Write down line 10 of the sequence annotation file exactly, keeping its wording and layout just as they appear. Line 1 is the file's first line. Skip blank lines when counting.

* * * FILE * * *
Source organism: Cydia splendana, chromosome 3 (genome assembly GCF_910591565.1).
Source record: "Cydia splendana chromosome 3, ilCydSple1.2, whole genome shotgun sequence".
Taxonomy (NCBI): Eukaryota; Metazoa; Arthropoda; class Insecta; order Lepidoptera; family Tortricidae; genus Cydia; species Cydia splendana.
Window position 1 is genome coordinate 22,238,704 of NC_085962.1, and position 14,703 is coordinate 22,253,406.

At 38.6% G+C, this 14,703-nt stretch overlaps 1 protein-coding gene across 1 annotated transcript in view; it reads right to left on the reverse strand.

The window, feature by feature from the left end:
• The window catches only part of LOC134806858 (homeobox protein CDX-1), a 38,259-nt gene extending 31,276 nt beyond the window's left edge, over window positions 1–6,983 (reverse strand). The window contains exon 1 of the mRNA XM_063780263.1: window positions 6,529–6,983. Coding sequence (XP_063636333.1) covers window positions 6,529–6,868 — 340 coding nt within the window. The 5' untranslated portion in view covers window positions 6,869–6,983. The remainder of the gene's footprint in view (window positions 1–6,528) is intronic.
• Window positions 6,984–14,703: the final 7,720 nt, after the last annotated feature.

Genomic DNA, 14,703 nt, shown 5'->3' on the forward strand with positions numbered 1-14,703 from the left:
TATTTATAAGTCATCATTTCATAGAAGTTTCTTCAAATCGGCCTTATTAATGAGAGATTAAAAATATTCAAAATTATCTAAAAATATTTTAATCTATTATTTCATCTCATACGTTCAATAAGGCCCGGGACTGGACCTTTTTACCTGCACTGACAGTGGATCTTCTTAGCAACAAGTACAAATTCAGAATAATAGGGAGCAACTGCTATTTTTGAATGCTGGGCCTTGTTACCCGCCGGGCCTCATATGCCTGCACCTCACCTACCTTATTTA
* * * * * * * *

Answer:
TATTTATAAGTCATCATTTCATAGAAGTTTCTTCAAATCGGCCTTATTAATGAGAGATTAAAAATATTCAAAATTATCTAAAAATATTTTAATCTATTATTTCATCTCATACGTTCAATAAGGCCCGGGACTGGACCTTTTTACCTGCACTGACAGTGGATCTTCTTAGCAACAAGTACAAATTCAGAATAATAGGGAGCAACTGCTATTTTTGAATGCTGGGCCTTGTTACCCGCCGGGCCTCATATGCCTGCACCTCACCTACCTTATTTA